Davies Sherborn, the son of the eminent painter- 
etcher C. W. Sherborn, himself a descendant, in a 
book which is in many respects a model of the class 
of work. Records concerning the family have 
appeared in Whitaker's ' Whalley ' and his 
' Craven,' in Gerard's ' History of Stonyhurst 
College/ in various local histories, the Gentleman's 
Magazine, and other books and periodicals. The 
earliest member of the Lancashire - Yorkshire 
family is Robert de Sherborn, according to the 
Stow MS. grandson of Geoffrey I'Arbalastier, 
whose name appears in the Feet of Fines in a 
fine made at Westminster 25 June, 1200. With 
Sir Nicholas Sherborn, died 16 December, 1717, the 
direct line of the Sherborns came to an end. 
Branches of the family settled in various places, 
Wolfhouse, Heysham, Ribbleton, Little Mitton, 
Dighton, Dutton, Odiham, and elsewhere, and some 

of the members are naturally located in the United 
States. The name has been spelt two score 
different ways, including such forms as Schyre- 
Dourne, Churborne, and Cherbron. There is also 
a family of Shernborn of Shernborn. near Hun- 
stanton, in Norfolk, which is said to be traceable 
x> the Conquest. Such researches as Mr. Sherborn 
las made fail to trace any connexion between the 
two. As to the origin of the name Sherborn, the 
author quotes two letters from Prof. Skeat, for 
jhe conclusions in which the reader must turn to 
:he book. Concerning Robert de Sherborne or Sher- 
aurn, Bishop of Chichester, who died in 1536 at the 
reputed age of ninety-six, no successful attempt 
to trace the descent has been made. The ' D.N.B.' 
ives no particulars of birth, and all that Mr. Sher- 
born has discovered about him is that he used 
bhe Sherborn-Bailey arms. Sir Edward Sherburne 
or Sherborn, 1618-1702, the other man mentioned 
in the ' D.N.B.,' is, from the literary standpoint, the 
most eminent of his race. He descended from 
bhe Stonyhurst stock, but is classed under Sher- 
born of London, Essex, and Southants. He suc- 
seeded his father as Clerk of the Ordnance, joined 
the king's standard at Nottingham, was at 
Edgehill and Oxford, and was deprived of his 
place by the House of Lords. His library one 
of the best of the day was seized, and he was 
for a time dependent upon the charity of Thomas 
Stanley, the poet, his kinsman, to whom he 
dedicated his * Salmacis, Lyrian, and Sylvia, 
Lydia, The Rape of Helen,' &c. Shirley, the 
dramatist, was also among his friends. In the 
case of the Sherborns of Stonyhurst a connected 
history is supplied. Sir Richard Sherborn, 1526- 
1594, who held the Stonyhurst and adjacent pro- 
perties for fifty-seven years, was conspicuous in 
Lancashire history, and seerns to have been a high- 
handed and turbulent gentleman with a keen eye 
to the main chance. Retaining the goodwill of 
four successive monarchs, Henry VIII., Edward VI. , 
Mary, and Elizabeth, he must have been a time- 
server, but stuck to his allegiance to the Church of 
Rome. In the ' Calendar of State Papers : Domestic 
Series, 1591,' we are told that he and his family are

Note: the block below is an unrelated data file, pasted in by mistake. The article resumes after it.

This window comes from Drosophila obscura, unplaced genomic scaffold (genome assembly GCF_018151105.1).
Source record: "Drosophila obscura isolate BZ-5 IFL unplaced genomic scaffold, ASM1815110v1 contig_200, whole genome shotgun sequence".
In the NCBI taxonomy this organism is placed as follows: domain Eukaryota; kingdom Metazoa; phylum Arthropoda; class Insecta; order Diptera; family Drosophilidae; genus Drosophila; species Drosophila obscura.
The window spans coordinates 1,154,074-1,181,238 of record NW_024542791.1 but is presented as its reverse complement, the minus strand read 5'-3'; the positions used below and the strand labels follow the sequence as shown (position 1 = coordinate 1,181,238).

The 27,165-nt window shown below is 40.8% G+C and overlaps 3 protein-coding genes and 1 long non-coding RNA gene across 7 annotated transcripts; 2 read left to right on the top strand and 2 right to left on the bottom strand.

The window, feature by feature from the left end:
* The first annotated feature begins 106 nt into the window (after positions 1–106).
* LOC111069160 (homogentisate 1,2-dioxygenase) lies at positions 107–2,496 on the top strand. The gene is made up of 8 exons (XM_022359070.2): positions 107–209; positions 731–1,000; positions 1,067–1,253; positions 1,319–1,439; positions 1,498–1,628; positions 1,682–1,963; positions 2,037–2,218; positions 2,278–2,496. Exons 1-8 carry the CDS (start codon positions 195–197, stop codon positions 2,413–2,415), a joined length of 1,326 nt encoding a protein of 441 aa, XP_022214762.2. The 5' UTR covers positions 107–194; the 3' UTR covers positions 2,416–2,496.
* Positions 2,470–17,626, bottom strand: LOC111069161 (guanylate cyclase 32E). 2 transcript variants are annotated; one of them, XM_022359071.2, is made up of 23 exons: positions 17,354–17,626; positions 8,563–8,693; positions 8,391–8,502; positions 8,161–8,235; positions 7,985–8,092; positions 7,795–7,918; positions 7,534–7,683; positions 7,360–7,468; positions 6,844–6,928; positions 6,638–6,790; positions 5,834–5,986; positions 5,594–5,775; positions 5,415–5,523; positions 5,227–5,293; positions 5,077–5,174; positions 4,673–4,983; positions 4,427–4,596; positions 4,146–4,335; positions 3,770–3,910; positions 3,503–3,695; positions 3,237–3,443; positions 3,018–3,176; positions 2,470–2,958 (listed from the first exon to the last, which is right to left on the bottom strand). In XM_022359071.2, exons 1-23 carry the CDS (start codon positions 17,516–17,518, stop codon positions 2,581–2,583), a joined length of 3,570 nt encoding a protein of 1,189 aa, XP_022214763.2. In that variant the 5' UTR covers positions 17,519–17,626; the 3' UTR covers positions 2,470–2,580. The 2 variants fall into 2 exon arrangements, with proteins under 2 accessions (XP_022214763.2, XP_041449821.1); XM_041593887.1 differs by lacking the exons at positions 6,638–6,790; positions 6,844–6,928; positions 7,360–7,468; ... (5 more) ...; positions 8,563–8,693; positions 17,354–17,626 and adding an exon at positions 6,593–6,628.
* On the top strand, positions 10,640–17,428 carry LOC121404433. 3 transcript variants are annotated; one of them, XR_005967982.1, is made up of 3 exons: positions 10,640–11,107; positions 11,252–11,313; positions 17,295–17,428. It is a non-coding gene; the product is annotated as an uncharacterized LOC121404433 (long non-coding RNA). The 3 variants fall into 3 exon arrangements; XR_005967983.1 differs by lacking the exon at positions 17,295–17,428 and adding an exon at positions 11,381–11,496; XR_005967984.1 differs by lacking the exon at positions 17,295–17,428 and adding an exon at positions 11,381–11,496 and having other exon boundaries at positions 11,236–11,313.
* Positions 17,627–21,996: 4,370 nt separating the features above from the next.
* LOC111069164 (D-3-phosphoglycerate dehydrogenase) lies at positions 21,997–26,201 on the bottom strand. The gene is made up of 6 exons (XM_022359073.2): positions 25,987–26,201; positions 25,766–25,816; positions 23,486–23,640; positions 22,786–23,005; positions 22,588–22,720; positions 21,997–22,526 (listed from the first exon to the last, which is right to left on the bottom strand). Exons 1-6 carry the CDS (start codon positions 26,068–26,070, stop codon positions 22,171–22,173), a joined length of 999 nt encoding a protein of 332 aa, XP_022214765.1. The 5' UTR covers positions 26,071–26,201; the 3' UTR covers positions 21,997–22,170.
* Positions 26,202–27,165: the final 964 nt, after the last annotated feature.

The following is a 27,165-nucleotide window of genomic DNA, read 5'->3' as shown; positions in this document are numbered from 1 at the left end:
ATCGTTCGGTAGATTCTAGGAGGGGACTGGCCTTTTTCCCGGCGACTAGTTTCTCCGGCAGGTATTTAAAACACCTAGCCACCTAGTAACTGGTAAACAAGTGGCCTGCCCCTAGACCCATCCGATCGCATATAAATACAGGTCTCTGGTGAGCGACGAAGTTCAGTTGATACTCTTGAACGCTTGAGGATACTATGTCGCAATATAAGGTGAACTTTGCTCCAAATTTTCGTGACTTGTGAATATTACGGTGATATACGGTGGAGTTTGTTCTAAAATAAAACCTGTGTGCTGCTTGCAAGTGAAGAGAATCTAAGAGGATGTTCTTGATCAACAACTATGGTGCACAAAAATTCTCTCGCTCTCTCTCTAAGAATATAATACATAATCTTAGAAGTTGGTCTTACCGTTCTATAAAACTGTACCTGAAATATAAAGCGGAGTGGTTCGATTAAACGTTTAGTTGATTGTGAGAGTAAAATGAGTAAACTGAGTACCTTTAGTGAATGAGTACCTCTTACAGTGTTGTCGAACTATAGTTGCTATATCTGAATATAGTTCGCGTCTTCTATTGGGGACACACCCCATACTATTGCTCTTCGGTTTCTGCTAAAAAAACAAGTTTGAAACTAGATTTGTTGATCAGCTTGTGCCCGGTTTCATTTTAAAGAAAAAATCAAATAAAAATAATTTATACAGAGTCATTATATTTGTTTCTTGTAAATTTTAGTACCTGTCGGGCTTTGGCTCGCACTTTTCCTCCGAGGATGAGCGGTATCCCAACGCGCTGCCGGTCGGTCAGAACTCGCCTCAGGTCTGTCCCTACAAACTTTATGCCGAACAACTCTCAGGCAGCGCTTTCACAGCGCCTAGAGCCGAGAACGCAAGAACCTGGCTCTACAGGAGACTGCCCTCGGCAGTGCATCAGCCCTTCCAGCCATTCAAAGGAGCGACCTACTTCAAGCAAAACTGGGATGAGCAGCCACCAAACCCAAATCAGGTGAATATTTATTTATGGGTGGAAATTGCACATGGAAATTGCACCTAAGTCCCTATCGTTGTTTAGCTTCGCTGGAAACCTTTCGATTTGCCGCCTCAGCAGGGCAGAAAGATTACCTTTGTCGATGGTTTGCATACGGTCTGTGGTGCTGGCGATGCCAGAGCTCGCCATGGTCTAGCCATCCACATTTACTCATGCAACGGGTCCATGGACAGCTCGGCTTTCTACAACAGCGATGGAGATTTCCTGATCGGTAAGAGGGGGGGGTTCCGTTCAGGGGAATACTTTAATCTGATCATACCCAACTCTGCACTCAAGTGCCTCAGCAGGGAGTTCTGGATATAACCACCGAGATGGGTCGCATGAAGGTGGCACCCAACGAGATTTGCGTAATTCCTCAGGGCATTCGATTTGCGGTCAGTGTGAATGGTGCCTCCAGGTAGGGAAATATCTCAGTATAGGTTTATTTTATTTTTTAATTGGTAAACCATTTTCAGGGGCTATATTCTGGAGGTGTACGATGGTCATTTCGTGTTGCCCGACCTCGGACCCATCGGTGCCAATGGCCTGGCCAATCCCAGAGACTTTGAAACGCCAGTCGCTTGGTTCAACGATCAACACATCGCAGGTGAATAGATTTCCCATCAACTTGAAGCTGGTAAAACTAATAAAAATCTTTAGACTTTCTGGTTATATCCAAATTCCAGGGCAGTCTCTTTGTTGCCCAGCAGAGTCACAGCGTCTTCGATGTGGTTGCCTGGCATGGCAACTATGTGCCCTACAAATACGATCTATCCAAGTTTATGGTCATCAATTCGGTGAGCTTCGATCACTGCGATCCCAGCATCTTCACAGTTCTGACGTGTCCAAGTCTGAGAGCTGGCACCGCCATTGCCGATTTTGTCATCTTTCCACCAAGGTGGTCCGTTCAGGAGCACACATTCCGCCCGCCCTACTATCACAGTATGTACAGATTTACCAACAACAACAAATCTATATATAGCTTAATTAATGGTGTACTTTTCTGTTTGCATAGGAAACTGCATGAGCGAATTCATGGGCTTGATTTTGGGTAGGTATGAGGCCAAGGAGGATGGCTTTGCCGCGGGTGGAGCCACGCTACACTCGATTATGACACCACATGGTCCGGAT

recusants, and do not go to church, or, if they do, 
stop their ears with wool lest they should hear. 
Other enormities are charged against him, and he 
is believed to be a Jesuit. His Roman Catholicism 
was, however, winked at, and he was allowed to 
have a chapel with priest. Among the charges 
against him were that he laid too High taxes for 
soldiers on the inhabitants of Lancashire, that he 
threatened to hang constables by martial law if 
they did not collect taxes, that he was guilty of 
incest and adultery, and that, though worth more 
than 1,000/. a year, he never lent money to Queen 
Elizabeth. Concerning a Charles Sherborn, of 
Bedfont, an engraver of the middle of the 
eighteenth century, information will be found in 
8 th S. iv. 358. All one can do is to dip into the 
book and furnish matter whioh is of family and not 
seldom of historic interest. Mary Winifreda Sher- 
born, born 22 November, 1692, married Thomas, 
eighth Duke of Norfolk. Other distinguished 
marriages are reported. A special feature in an 
excellent book is an index to all the Sherborns 
who have been traced. A frontispiece by Mr. 
Charles W. Sherborn gives from a roll of arms, 
circa 1514, the armorial bearings of Thomas Sher- 
born and those of four other members of the family, 
including the Bishop of Chichester. 


NOTES AND QUERIES. [9 th s. ix. JAN. is, im 

Kino Horn: a Middle- English Romance. Edited 
from the Manuscripts by Joseph Hall, M.A. 
(Oxford, Clarendon Press.) 

THOUGH presumably the earliest of the English, 'King Horn' is an excellent specimen qt 
the purely narrative kind. The work has been fami- 
liar to scholars from the edition of the Mb. Ug. 4, 
<>? 2, in the Cambridge University Library, edited, 
1866 by Mr. J. Rawson Lumley, with fragments of 
other poems, for the Early English Text Society. 
Under the care of Mr. Joseph Hall, head master of 
the Hulme Grammar School, Manchester, the three 
MSS. known to exist have been printed opposite 
each other, two on one page and the other facing. 
With them are given an introduction, essays 
on grammar and metre, an account of the story, 
notes, glossary, and index of names, together with,